Love Affects the Brain Like Cocaine

By Bryan Le 02/14/13

What better day to celebrate cocaine's naturally-occurring alternative?

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It's easy to get hooked. Photo via

Maybe Robert Palmer's assertions aren't so far off—according to AsapSCIENCE, love's effect on our minds is similar to cocaine's. Love and cocaine both lower the threshold at which the brain's pleasure centers fire, making it much easier to feel really good. Not only does this make the target of your affections seem that much lovelier, it also makes everything you experience in life seem just great. Pain and aversion centers also start firing less, which means stuff that usually gets you down doesn't bother you as much. Cocaine, orgasms or even just looking at a loved one can all flood the brain with dopamine and norepinephrine—the chemicals behind that racing heart feeling, sexual arousal and “motivation, craving and desire to be with the person more and more." But the similarities between cocaine and love end with serotonin, the chemical that suppresses obsessive thinking: In love (as in those with OCD), serotonin levels are low, resulting in an inability to think about anything except your special someone all day long. Cocaine, on the other hand, increases serotonin levels. Check out the video to see how love messes with your mind:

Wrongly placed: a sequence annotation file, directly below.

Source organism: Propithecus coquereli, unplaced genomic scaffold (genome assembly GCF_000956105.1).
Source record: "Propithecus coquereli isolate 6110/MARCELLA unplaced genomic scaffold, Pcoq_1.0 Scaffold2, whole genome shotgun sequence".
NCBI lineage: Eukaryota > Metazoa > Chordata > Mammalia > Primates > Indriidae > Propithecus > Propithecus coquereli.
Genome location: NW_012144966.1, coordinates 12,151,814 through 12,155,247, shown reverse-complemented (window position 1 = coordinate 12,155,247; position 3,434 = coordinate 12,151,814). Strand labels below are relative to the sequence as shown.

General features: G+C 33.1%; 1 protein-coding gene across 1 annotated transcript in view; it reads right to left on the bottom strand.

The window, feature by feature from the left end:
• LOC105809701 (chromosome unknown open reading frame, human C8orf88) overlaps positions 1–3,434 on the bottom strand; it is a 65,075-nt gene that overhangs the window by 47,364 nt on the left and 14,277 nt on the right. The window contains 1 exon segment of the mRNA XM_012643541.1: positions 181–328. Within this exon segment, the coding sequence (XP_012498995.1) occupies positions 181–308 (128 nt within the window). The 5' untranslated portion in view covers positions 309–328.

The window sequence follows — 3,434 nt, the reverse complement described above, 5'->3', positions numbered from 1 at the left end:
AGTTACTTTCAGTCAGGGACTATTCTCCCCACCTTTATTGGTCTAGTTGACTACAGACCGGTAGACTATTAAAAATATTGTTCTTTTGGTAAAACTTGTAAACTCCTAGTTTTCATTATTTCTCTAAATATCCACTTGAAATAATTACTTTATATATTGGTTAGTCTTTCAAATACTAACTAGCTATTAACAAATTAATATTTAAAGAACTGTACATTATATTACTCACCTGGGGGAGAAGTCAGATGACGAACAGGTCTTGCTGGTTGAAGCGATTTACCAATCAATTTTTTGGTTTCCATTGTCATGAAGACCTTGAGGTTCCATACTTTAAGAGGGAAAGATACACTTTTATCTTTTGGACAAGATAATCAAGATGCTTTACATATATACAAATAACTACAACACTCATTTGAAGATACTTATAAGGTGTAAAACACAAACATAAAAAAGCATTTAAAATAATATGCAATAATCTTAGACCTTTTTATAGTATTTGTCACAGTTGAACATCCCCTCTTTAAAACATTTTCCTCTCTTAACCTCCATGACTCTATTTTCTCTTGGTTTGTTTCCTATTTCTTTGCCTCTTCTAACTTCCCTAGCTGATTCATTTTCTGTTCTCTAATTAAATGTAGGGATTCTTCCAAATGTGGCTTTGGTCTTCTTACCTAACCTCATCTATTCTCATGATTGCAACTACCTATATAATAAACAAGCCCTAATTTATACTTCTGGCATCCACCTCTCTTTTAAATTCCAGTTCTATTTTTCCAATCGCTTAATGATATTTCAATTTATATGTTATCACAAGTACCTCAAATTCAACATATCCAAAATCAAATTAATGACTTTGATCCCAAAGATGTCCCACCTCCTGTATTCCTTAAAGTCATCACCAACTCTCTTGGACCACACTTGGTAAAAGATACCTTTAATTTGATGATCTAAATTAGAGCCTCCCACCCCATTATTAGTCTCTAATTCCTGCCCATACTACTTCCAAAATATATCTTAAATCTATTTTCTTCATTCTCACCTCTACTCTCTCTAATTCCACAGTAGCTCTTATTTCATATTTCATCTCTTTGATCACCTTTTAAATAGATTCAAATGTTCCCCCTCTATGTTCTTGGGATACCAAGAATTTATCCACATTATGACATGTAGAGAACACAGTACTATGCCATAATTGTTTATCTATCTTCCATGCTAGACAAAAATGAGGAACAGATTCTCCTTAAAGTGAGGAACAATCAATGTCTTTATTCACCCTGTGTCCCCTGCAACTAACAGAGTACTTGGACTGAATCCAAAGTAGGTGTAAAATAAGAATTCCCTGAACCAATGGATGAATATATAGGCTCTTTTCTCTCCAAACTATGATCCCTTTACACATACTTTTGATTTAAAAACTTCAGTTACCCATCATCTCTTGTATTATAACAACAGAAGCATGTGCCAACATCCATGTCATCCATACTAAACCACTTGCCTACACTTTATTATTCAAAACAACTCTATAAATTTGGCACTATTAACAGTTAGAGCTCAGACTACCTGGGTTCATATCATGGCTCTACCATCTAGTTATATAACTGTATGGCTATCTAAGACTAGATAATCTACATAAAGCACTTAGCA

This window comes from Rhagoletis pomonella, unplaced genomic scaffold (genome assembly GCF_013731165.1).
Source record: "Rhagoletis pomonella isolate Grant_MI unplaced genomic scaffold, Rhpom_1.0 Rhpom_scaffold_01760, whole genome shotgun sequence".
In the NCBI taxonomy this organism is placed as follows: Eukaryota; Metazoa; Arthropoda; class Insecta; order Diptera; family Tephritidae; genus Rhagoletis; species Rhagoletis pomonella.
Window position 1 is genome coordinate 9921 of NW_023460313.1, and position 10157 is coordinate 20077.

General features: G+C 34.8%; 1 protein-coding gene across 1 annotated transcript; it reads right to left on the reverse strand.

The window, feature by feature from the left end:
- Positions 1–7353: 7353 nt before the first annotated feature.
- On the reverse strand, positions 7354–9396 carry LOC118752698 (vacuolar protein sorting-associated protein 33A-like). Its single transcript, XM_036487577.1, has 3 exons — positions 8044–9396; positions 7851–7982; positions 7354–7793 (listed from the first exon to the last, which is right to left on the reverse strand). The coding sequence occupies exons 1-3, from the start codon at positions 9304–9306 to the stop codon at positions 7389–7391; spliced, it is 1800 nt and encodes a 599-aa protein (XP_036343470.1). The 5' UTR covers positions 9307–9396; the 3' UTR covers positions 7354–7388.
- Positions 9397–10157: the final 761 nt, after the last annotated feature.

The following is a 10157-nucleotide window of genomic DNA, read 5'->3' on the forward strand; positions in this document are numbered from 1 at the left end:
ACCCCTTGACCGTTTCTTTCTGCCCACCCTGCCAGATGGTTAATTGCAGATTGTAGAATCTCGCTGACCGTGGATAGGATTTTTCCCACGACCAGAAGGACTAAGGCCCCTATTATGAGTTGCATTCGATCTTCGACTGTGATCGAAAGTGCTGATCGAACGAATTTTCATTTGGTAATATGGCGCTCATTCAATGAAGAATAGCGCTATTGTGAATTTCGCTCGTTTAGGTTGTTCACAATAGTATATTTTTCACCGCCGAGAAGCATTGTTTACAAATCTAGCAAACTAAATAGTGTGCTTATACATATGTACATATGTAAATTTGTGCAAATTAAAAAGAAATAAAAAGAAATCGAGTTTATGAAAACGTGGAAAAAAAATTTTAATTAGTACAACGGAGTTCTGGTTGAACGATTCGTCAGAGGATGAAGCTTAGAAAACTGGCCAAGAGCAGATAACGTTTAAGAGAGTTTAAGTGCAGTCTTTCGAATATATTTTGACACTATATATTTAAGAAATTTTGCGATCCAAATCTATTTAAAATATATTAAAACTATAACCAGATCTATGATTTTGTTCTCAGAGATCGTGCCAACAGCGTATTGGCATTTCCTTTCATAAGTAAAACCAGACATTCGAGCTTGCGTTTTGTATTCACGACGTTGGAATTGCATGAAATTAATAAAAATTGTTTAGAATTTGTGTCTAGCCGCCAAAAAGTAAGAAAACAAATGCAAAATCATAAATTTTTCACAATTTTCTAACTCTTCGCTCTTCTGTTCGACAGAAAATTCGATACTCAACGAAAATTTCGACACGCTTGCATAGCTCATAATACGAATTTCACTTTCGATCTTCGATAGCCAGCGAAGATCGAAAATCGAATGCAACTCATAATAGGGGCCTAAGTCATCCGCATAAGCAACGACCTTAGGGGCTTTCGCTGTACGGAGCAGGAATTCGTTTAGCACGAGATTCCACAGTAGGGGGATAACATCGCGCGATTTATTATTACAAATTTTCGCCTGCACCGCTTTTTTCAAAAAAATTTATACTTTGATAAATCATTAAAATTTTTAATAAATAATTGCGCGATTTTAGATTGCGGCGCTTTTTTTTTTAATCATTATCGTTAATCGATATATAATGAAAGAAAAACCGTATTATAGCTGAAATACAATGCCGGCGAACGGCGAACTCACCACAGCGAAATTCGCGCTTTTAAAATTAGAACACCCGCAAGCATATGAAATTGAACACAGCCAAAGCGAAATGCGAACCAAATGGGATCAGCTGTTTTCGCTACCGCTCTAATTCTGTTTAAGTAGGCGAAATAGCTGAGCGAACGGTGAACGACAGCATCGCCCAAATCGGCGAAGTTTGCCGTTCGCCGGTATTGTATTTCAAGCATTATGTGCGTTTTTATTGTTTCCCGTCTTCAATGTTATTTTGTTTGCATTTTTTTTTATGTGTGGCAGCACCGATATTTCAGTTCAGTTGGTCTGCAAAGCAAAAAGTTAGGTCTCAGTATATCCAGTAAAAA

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Bryan Le grew up in the 90's, so the Internet is practically his third parent. This combined with a love for journalism led him to The Fix. When he isn't fulfilling his duties as Editorial Coordinator, he's obsessing over fancy keyboards he can't justify buying. Find Bryan on LinkedIn or Twitter

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